Taking a Hard Look at 'The Co-op Difference'
When a competing natural foods store comes to town, it forces a co-op to sit up and take notice. In 1981, when Wellspring Grocery opened four blocks from the Food Co-op in Durham, North Carolina, it highlighted the co-op's problems and demonstrated how many customers a high quality natural foods operation could attract. Responding to Wellspring and finding a market niche alongside it has been a major challenge for the Durham Food Co-op.
Wellspring is an example of a natural foods store that sees service as an important item. It has what the co-op lacked: convenience, ease of shopping, and the availability of a wide range of products. A Wellspring customer could be in and out again quickly without having to mark down prices, ask where something is or wait on an inexperienced cashier -- delays common at the co-op. Even committed co-op shoppers found themselves traveling to Wellspring for fresher produce or to pick up something the co-op didn't stock or was out of.
On top of its good service, Wellspring performs many community functions that co-ops pride themselves on. Wellspring purchases produce from local growers in quantities that, unlike the co-op's, are large enough to make that support meaningful. A customer at Wellspring was and still is more likely to get accurate and complete product information than one at the co-op. Wellspring even supports political events, such as the local nuclear disarmament campaign.
Stagnation at the co-op
That the co-op could and should learn something from Wellspring seems obvious in retrospect, but it took the co-op several years to react to what it saw. Part of the problem was a confusion over to what extent Wellspring served the same market as the co-op. Even though Wellspring did much of what the co-op intended to do, there were enough differences between the two stores to lead to the perception that they served different markets. Wellspring wooed most of its customers from traditional chains such as Kroger and A&P, not from the co-op. The co-op was a membership organization that required each member to work two hours per month in the store. It was somewhat insulated from competition, because many co-op customers shopped there out of commitment to co-ops without evaluating it against other stores.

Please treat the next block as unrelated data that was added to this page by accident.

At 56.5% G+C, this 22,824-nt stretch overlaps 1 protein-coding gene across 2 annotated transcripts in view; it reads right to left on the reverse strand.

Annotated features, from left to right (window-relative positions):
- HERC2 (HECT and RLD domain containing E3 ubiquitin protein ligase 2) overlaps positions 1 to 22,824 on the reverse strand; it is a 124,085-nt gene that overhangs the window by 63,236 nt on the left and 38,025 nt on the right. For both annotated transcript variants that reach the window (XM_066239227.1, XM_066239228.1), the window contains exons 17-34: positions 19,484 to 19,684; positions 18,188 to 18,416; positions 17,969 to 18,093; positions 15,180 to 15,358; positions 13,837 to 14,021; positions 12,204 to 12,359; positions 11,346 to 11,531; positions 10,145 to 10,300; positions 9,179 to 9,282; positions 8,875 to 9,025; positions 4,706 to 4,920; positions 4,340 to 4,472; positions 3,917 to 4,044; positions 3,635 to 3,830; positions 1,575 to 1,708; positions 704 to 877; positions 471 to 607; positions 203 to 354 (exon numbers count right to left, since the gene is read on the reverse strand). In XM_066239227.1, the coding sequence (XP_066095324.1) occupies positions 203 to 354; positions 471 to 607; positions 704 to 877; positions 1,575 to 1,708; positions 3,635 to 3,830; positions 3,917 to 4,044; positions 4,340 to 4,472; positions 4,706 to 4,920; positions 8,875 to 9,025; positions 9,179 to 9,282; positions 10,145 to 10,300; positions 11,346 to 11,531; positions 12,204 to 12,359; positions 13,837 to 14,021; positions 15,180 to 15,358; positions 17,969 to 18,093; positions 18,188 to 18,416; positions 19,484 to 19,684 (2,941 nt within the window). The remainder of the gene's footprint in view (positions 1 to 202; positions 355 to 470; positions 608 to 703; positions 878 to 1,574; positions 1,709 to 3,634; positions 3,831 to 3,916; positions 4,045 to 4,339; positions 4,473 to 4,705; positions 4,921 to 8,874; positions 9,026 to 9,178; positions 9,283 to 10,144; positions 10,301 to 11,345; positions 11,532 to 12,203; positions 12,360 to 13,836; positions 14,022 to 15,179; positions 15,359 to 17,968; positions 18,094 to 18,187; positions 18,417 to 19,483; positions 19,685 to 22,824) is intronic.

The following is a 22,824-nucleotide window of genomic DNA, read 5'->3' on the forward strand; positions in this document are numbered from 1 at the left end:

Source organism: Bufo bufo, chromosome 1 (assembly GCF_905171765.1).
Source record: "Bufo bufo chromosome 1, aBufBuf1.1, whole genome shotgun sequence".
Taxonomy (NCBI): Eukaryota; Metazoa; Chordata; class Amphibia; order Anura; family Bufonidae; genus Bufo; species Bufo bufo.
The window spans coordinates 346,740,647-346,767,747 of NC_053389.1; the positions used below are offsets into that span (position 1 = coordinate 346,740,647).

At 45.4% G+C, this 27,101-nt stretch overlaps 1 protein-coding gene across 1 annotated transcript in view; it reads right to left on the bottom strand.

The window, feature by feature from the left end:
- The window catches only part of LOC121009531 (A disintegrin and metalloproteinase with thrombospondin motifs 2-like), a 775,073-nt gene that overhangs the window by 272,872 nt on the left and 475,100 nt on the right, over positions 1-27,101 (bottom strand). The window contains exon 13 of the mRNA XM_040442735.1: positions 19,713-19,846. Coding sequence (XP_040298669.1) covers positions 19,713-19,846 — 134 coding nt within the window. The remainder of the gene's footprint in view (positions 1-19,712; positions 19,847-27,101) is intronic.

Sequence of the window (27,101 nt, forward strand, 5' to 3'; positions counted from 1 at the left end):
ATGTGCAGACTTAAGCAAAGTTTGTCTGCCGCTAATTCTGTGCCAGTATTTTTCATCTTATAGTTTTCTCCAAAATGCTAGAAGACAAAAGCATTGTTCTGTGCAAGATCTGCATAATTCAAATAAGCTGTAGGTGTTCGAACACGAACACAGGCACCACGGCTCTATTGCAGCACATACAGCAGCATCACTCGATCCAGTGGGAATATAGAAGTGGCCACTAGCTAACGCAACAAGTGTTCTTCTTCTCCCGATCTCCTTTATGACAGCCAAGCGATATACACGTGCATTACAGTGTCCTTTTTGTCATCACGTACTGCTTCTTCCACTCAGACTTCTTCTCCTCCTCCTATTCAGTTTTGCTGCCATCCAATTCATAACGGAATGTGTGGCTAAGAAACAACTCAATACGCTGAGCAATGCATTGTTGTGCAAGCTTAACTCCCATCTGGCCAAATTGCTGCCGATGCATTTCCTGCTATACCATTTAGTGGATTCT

In reality, the two stores' markets were somewhat different, but they overlapped considerably. The co-op lost 30 percent of its business when Wellspring opened. And Wellspring shoppers made up much of the co-op's potential growth market.
The co-op moved so slowly in reacting to Wellspring mostly because of characteristics related to its cooperative structure: its collective decision-making, its member labor system, and its political mindset. A key problem with collective decision-making involves confusion over responsibilities. In the Durham Food Co-op's case, it was never clear who was responsible for analyzing the effects of Wellspring and for developing a response. Without any clear leadership on this issue, it proved difficult to focus attention and rally consensus.
The decision making problem was exacerbated by the fact that the management was overly consumed with doing what the member labor system was supposed to do but never actually did, which was operate the store. While the staff was already putting in overtime to compensate for the irregular supply of member labor, the Board was loathe to take it to the task of producing a turnaround. Contributing to the stalemate was an attitude on the part of some members that improving the store's appearance and efficiency and attempting growth was "selling out" to the yuppies.